BRITISH citizens have long been at the forefront of Spain’s nascent animal rights movement, protesting against what they see as the barbarity of local bullfighting traditions and spearheading localised protests against the treatment of donkeys.
Now the plight of often mistreated hunting dogs has entered the public eye and a group of animal lovers from the UK has created the Podenco Alliance to raise awareness of the situation in Spain.
The alliance has now received the endorsement of British comedy legend Joanna Lumley who has a strong history of supporting various little known causes.
The Absolutely Fabulous star and OBE released a public statement, which read:
“The appalling treatment of Spanish hunting dogs strikes a chill to the heart.”
“It is impossible to believe that a country as sophisticated and fine as Spain could tolerate such unforgivable cruelty to living creatures.”
“I add my name to the many who are calling for this inhumanity to be stopped once and for all.”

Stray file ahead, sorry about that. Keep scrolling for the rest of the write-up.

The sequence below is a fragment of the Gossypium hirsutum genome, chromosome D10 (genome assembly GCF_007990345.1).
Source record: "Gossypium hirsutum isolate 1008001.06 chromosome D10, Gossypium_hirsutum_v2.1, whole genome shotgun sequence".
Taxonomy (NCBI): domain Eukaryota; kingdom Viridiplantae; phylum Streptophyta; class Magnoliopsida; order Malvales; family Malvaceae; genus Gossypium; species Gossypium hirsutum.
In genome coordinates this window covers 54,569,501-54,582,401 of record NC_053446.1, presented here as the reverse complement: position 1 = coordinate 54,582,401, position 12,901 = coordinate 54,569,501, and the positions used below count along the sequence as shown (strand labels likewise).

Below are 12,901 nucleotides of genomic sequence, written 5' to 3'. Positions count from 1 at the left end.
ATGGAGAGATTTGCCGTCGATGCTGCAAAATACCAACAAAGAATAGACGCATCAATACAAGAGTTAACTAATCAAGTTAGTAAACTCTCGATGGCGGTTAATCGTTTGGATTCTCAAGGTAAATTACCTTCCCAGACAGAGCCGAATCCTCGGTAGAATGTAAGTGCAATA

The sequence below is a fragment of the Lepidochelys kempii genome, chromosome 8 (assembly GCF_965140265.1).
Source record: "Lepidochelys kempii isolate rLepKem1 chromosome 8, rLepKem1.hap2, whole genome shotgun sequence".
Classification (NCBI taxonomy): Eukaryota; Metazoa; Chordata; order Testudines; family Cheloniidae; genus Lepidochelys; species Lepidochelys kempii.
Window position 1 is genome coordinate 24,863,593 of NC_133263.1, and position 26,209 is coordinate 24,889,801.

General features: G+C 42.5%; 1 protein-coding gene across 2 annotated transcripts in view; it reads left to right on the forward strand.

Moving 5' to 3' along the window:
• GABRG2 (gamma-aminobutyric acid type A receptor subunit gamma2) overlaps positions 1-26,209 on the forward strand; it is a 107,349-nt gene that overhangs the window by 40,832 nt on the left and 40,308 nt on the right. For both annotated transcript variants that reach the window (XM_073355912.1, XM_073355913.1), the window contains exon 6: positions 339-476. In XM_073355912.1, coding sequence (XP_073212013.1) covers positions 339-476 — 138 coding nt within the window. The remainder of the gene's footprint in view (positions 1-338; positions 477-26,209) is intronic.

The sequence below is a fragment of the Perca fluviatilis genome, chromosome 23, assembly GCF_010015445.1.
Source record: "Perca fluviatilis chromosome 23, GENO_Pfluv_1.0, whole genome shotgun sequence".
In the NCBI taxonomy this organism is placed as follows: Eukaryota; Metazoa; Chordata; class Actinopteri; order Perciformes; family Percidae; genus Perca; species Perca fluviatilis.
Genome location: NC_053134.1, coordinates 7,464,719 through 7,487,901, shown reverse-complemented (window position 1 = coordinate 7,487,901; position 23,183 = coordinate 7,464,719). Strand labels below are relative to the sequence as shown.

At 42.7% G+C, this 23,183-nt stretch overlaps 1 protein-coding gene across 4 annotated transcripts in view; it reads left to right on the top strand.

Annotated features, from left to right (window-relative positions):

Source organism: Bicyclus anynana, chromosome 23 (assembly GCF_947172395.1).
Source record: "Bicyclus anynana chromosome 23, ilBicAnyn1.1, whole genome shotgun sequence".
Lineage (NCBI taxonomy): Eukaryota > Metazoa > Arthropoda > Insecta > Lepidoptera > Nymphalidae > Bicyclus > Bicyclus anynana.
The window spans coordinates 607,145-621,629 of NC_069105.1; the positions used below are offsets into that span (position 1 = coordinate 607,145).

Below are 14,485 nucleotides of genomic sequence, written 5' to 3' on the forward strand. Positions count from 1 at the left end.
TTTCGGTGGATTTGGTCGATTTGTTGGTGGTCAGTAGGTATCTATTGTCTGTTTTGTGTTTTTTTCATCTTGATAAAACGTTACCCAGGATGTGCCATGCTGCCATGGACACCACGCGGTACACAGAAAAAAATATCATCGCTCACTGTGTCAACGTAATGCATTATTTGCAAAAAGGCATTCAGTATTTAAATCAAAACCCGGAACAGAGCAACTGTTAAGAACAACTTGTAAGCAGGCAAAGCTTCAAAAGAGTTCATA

The alliance is named after a particular breed of hunting dog known as podencos, and claims that they are frequently killed or simply abandoned when deemed too old or slow to be of any use.
Joining forces with other groups dedicated to highlighting their treatment the Podenco Alliance has staged protests outside the Spanish Embassy in London and also demonstrated in Glasgow and Manchester.
Two stories doing the rounds online suggest that a dog named Toby was shot in the eye and left for dead by his owner, while many are hung from trees after serving their purpose.
Hunting dogs are perceived as difficult to rehome and are also rarely considered as pets, being used specifically for their hunting skills, and therefore denied the compassion afforded other domesticated creatures.
While Ms Lumley lends her celebrity gravitas to the cause, a retired Scottish couple are on the ground doing their but to help abandoned and maltreated podencos.
Irene and Steve Allan have rescued and helped rehabilitate around 60 hunting dogs at their dedicated sanctuary in Orihuela.
Named Hope for Podencos their refuge has performed an invaluable service in finding mistreated podencos homes all across the world in the two years since they moved from the UK.